Connect with customers on a personal level

A personal touch can go a long way in strengthening a business’s branding. Gone are the days when one size fits all; customers now favor brands that offer and provide them with tailored experiences. ‘Tailoring’ can be as easy as having the customer’s name in an email newsletter. A ‘Dear Joe’, as opposed to a ‘Dear valued customer’, can be interpreted as solid customer engagement. Personalized email messages, in fact, increase their click-through rates by an average of 14%, according to a 2015 report by the Aberdeen Group. Conversion rates also increase by 10%. Furthermore, research by Experian has revealed that personalized emails increase transaction rate by up to six times.

Brands’ efforts to personalize their connection with their customers clear demonstrate gratitude and appreciation for their clients’ continuing patronage – and the gratitude and appreciation are reciprocal.

Be transparent

Brand transparency has become a way of humanizing the business and showcasing a company’s positive corporate values. According to a study by Label Insight, brand transparency is the best way to build consumer trust, with more than half of the respondents saying that they would be loyal to a company if it showed itself to be fully transparent. An excellent example of such a marketing campaign is McDonald’s Canada’s ‘Our Food, Your Questions’ campaign. Trying to dispel misinformation and urban myths surrounding its food and ingredients, the fast food giant saw an opportunity to educate its consumers and still stand behind its products. The campaign has garnered over 42,000 questions since its launch in 2014. Even though it is widely known that McDonald’s is not the best choice when it comes to healthy eating, the campaign has satisfied its customers’ need to know everything about a product – no skeletons in the closet.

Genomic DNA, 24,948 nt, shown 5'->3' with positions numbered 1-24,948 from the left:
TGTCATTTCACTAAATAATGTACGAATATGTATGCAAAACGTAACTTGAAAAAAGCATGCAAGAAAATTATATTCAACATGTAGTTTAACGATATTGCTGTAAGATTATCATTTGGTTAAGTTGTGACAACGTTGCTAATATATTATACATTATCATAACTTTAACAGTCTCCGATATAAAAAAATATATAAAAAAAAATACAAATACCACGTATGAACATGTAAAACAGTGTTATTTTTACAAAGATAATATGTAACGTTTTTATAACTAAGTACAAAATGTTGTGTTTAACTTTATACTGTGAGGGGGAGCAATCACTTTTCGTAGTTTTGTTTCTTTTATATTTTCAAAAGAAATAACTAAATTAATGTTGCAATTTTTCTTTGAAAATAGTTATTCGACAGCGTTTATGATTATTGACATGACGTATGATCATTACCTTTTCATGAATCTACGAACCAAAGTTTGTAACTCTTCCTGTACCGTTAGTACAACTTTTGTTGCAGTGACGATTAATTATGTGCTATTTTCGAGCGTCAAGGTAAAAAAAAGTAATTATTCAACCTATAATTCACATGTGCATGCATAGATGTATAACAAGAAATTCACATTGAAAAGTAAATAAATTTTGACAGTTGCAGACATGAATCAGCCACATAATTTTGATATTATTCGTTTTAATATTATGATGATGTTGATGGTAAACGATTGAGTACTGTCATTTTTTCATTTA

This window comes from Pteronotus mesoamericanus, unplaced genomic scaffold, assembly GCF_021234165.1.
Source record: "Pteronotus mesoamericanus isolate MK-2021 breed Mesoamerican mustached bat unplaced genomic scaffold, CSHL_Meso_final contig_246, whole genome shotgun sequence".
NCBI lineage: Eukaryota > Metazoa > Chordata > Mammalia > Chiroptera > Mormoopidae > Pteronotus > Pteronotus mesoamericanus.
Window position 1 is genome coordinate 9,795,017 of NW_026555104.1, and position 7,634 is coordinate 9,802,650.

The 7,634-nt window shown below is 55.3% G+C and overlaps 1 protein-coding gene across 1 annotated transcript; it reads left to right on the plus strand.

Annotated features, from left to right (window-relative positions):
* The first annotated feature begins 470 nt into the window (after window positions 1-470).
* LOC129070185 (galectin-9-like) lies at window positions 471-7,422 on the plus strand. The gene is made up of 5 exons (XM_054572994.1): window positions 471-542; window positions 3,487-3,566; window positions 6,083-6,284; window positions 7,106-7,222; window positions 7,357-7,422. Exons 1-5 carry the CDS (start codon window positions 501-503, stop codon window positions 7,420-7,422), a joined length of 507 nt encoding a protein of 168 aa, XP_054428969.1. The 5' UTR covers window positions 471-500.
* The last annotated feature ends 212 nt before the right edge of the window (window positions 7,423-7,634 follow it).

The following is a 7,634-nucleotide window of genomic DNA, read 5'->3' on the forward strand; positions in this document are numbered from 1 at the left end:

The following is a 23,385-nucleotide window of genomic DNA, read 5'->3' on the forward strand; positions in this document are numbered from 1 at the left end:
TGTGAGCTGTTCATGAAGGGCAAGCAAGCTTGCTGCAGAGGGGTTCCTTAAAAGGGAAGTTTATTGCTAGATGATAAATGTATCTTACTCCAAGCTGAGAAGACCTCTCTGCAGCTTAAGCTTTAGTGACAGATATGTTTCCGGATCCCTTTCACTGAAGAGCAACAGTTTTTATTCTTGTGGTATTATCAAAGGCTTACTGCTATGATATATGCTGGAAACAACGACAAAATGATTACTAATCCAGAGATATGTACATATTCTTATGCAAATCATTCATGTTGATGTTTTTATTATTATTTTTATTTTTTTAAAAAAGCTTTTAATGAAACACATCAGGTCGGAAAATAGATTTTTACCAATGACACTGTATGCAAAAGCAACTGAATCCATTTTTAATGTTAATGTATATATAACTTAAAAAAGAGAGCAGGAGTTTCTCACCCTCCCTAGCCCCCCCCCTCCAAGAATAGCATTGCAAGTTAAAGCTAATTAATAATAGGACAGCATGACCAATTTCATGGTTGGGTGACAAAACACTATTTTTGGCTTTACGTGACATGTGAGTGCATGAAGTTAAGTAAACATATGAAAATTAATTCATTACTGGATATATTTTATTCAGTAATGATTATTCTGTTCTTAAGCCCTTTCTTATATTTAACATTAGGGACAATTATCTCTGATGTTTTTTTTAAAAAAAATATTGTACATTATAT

Consistency is key

Finally, the key to creating a brand that resonates with customers is consistency. This means keeping the brand in sync with its strategies so that every product and/or service always points back to the brand—distinctly and directly. Coca-Cola is considered to be one of the most widely recognized brands in the world. Although it continues to evolve, its classic script and font can be identified anywhere in the world, even when displayed in different languages. Consistent branding eliminates confusion and shapes how people perceive the business.

Consistency is also important when it comes to messaging; it should always be in keeping with a brand’s mission and values.

For instance, clothing company Patagonia has always been clear about its mission to inspire social change and protect the environment by advocating sustainability. It launched a Fair Trade campaign that led people to be more mindful of how their clothes were being manufactured, thereby leading to a stronger demand for products coming from Fair Trade Certified factories that pay higher wages to workers.

Ultimately, bridging the gap between brand and customers boils down to creating memorable customer experiences. Sure, the brand message is still important, but customers become more invested in a company when it walks its talk and prioritizes customer wellbeing and satisfaction above all else. An outstanding customer experience is by far the best way to encourage the type of brand loyalty that transcends both reason and recession.

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Matt Goldman

Matt Goldman

Matt Goldman is a Content Marketer/Social Media Strategist for Tenfold. His writing has focused on social selling, marketing, as well as gamification.